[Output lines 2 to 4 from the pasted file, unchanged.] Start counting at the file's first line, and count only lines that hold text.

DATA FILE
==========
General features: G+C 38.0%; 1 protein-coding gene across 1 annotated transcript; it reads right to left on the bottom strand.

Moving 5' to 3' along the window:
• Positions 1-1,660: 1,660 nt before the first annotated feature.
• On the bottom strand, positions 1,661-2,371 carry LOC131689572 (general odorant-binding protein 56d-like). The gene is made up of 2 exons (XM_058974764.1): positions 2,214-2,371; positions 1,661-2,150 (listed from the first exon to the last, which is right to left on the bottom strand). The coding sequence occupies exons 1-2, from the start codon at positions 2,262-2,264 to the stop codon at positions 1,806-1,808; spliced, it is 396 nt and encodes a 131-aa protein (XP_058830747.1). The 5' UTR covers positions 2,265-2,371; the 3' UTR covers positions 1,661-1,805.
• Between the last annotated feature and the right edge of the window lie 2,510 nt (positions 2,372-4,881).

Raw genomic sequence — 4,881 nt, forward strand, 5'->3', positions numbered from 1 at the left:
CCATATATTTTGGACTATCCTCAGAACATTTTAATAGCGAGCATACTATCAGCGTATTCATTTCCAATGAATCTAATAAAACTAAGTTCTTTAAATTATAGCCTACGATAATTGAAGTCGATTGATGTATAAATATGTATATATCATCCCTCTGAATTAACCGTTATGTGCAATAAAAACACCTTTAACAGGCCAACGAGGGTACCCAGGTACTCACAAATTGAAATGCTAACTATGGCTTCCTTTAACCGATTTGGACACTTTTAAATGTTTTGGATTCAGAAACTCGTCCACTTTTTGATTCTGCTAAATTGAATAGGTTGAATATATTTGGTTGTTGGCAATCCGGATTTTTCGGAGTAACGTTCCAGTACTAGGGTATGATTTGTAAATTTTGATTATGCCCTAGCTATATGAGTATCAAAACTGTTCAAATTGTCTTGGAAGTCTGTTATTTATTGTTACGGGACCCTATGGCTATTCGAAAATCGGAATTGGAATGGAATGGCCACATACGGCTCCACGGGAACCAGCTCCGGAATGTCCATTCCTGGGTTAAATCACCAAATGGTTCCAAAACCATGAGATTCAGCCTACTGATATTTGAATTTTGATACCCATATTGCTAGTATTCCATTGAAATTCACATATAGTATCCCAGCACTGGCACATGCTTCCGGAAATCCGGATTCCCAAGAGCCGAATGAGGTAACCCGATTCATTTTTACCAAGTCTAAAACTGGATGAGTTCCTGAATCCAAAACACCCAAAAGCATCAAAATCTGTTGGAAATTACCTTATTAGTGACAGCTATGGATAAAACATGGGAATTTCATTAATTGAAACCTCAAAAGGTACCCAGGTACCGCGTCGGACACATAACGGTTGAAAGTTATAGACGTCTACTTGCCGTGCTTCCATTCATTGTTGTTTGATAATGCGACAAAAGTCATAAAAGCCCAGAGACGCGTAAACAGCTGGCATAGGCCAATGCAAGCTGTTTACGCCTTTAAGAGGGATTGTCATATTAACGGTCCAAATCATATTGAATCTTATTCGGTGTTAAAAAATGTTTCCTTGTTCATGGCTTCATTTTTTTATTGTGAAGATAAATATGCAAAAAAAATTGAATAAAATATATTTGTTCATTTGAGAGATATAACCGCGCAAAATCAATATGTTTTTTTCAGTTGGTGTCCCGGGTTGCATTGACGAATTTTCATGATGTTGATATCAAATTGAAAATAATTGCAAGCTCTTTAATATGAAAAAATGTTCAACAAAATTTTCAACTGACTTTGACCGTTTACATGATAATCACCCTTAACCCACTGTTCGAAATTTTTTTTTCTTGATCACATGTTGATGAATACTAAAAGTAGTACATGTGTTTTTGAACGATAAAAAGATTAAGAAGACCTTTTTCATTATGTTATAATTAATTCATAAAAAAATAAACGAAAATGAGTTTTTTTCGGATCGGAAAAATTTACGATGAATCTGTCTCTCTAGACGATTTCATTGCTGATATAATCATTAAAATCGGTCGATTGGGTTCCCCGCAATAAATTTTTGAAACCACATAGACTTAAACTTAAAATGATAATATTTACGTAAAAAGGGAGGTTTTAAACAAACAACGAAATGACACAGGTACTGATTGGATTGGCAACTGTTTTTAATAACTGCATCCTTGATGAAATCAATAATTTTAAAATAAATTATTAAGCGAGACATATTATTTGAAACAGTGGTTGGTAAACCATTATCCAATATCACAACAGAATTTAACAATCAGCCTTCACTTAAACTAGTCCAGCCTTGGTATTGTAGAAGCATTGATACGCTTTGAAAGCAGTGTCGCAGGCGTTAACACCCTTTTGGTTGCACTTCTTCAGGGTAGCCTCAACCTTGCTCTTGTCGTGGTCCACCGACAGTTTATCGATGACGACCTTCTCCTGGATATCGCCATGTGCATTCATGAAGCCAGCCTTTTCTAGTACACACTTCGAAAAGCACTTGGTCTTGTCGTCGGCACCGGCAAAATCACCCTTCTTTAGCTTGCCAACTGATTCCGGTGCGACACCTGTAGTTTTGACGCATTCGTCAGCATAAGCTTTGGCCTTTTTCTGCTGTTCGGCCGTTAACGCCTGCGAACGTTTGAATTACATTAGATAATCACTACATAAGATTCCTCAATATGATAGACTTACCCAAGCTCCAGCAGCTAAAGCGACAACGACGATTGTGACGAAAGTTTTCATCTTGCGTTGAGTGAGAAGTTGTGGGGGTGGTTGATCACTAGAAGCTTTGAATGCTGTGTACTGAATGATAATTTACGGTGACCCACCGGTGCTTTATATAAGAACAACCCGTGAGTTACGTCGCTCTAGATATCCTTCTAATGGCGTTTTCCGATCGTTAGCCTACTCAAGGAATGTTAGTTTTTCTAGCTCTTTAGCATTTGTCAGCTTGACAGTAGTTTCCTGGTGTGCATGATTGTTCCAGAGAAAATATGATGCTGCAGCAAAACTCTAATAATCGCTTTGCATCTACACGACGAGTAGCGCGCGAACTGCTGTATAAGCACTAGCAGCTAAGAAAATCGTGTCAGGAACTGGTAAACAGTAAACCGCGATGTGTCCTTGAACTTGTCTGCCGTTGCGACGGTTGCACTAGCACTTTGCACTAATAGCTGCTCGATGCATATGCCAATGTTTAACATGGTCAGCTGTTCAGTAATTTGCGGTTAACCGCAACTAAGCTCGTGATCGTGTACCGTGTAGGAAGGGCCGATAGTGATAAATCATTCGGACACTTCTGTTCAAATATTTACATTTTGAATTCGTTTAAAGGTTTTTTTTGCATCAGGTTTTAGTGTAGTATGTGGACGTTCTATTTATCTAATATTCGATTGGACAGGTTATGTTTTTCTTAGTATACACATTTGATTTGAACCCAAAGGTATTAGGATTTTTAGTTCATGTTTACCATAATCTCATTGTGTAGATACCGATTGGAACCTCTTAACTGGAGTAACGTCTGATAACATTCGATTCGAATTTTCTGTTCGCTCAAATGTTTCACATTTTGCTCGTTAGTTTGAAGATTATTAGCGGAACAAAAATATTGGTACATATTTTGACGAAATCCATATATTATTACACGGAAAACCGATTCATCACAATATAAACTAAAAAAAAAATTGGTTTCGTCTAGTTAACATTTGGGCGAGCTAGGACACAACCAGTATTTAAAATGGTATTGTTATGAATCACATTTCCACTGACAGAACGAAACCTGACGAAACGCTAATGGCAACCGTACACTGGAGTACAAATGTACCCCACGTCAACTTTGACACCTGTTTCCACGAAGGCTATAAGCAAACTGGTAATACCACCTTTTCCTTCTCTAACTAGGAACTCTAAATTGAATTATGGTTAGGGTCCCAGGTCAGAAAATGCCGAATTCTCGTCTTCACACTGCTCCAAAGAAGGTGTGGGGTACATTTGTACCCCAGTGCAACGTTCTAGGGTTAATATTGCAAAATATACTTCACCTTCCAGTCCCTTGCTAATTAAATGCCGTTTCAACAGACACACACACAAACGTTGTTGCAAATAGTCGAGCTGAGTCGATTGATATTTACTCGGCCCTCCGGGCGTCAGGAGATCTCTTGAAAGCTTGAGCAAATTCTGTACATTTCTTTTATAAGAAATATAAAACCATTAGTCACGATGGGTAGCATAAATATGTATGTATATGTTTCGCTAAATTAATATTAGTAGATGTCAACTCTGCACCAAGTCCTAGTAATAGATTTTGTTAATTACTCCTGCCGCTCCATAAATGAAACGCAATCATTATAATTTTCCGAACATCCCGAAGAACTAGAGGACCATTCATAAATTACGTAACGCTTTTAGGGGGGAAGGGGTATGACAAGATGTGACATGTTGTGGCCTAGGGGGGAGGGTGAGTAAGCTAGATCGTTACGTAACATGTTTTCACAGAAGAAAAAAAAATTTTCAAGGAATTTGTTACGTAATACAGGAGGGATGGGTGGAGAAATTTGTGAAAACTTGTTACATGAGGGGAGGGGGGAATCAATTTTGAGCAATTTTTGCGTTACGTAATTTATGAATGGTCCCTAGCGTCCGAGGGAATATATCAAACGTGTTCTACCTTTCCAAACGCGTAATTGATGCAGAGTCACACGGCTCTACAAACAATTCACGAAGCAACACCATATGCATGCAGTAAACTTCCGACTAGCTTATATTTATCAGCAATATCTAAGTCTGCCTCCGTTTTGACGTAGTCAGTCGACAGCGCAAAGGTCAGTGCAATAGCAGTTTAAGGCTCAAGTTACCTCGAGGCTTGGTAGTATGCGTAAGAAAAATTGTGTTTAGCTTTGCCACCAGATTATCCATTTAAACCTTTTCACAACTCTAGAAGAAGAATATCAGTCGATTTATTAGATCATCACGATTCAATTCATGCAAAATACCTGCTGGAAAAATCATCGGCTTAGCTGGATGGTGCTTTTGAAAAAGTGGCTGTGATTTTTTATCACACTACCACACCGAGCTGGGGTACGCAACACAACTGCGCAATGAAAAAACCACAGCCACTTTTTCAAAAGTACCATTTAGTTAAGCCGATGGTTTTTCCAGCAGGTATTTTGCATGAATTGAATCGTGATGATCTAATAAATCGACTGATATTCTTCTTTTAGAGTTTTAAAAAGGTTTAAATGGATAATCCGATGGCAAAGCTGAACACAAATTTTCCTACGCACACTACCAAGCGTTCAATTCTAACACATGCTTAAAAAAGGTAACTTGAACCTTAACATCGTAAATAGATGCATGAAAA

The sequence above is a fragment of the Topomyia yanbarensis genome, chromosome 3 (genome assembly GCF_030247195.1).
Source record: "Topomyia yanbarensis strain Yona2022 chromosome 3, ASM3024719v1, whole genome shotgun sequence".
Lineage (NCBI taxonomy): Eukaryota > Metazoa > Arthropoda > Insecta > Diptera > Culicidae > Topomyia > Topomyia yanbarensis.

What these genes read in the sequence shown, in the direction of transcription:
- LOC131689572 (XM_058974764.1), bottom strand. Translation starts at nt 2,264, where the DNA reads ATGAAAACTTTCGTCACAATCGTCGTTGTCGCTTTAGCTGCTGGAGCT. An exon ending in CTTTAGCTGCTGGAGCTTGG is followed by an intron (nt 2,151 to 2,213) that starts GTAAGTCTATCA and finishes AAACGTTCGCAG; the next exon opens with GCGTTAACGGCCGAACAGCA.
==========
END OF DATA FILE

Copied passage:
Moving 5' to 3' along the window:
• Positions 1-1,660: 1,660 nt before the first annotated feature.
• On the bottom strand, positions 1,661-2,371 carry LOC131689572 (general odorant-binding protein 56d-like). The gene is made up of 2 exons (XM_058974764.1): positions 2,214-2,371; positions 1,661-2,150 (listed from the first exon to the last, which is right to left on the bottom strand). The coding sequence occupies exons 1-2, from the start codon at positions 2,262-2,264 to the stop codon at positions 1,806-1,808; spliced, it is 396 nt and encodes a 131-aa protein (XP_058830747.1). The 5' UTR covers positions 2,265-2,371; the 3' UTR covers positions 1,661-1,805.